How to deal with an epileptic fit

Updated at: Apr 01, 2013
How to deal with an epileptic fit

A couple of centuries back, if the person next to you had an epileptic fit, you would most likely brand them as being possessed by the devil. However, now you know better.

Editorial Team
Other DiseasesWritten by: Editorial TeamPublished at: Dec 21, 2012

How to deal with an epileptic fit

A couple of centuries back, if the person next to you had an epileptic fit, you would most likely brand them as being possessed by the devil. However, now you know better.

One thing though that would not have changed is the feeling of panic that is bound to set in when you see them lose consciousness – or worse, thrash about.

How you can be of assistance to the person may depend on the kind of seizures they have.

Scientists have more than 20 dissimilar kinds of seizures. They are classified as either partial or generalized with subdivisions in both categories. 65% of people with epilepsy experience partial seizures and the rest 35% have generalized seizures.

•    Grand Mal -
During grand mal seizure, the person will become unconscious and fall down. The whole body will stiffen up, and then twitch or jerk uncontrollably. During seizure, breathing is either absent or very irregular – but there might be an initial cry. The sufferer usually cannot recollect the seizure. Status epileptics or long seizures could be very dangerous if emergency treatment is not provided.

•    Absence Seizures –
Mainly occurring in children, these seizures cause a momentary loss of consciousness without any abnormal movements. The person blanks out for a few seconds, and cannot later recollect it. An innocent bystander would believe that the sufferer may be daydreaming or is being inattentive – and sometimes these attacks even pass without any notice.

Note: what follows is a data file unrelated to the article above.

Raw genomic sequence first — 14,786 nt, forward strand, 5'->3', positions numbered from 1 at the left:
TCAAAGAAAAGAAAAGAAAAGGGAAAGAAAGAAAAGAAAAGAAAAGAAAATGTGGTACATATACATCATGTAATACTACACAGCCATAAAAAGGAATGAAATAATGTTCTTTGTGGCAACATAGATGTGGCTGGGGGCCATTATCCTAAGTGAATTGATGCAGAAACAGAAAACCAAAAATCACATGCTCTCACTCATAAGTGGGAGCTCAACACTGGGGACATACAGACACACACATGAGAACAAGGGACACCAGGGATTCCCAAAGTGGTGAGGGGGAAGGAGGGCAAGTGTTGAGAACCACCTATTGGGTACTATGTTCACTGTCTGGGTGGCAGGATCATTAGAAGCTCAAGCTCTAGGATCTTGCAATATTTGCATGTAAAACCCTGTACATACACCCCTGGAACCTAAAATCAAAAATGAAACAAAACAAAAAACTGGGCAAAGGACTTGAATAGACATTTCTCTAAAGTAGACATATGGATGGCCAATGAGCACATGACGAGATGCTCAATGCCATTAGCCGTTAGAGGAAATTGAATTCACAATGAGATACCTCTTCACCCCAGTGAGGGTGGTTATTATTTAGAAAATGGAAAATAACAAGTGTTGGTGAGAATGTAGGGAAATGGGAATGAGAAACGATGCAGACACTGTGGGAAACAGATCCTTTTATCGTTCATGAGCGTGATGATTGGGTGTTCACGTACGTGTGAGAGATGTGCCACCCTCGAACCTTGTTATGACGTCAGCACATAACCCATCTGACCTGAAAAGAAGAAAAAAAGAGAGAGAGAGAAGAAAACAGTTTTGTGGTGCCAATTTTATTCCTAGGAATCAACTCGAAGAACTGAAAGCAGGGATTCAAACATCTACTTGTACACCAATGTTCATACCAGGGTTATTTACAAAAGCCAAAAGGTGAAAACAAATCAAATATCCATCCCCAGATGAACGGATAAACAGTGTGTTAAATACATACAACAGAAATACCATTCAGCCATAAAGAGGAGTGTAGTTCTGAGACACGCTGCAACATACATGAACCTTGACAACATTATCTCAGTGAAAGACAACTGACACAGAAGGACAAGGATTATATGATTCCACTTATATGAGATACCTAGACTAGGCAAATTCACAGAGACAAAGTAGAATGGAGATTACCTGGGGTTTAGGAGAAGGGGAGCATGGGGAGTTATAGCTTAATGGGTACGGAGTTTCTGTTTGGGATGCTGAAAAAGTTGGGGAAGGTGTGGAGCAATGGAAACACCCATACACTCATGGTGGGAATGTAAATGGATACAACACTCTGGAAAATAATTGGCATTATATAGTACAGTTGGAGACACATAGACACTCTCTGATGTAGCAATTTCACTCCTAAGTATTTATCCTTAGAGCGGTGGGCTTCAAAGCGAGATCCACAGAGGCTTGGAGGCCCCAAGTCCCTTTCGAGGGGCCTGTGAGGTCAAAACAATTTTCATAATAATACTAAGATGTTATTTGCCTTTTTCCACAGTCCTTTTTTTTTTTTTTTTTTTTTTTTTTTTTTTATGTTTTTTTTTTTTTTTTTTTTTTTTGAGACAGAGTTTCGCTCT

•    Partial Seizures –
These are divided into simple ones where there is consciousness and complex ones, where there is not. In simple partial seizures which last several minutes, there occurs an abnormal twitching movement and tingling sensation in which there sometimes occurs hallucination of smell, vision or taste.

The twitching can spread from one part of the body to the other on the same side. The person knows about it and can recall the details. Complex partial seizures have the person becoming dazed and unresponsive. Involuntary actions like fumbling with buttons or smacking lips may occur.

Most major epileptic seizures last only a minute or two and demand little of bystanders. All that is necessary is to let the attack run its course and to ensure that the person is in no physical danger and can breathe while he or she is unconscious. In any case, this is the first aid procedure you can resort to -

•    For small fits, when the person just blanks out without falling down or fainting – just gentle talking and reassurance is necessary, filling them in about whatever they missed during those few seconds. Escort them somewhere harmless, if required.
•    If they are having a major fit — for instance, falling to the ground with loss of consciousness and jerking body movements — don't pin them down.
•    Take care that the sufferer does not hurt himself or herself. Place their heads on a soft surface and loosen their clothes if they have trouble in breathing.
•    In case they get nauseous, lay them on their side so that they do not have trouble breathing when they vomit.
•    Do not put anything in their mouth or force their mouth open – doing so may hurt the area.
•    When the fit has ended, turn them on their side, comfort them - tell them where they are and that they have had a fit.
•    Watching someone have an epileptic fit is very alarming — it can appear to go on forever; stay very composed and try not to panic.


Absence seizure may seem cruelly hilarious and harmless – though the other sorts of seizures may require active intervention. Having knowledge of epileptic fit may come in handy someday – so that you can take ‘fit’ action in an emergency!


Read more articles on Epilepsy




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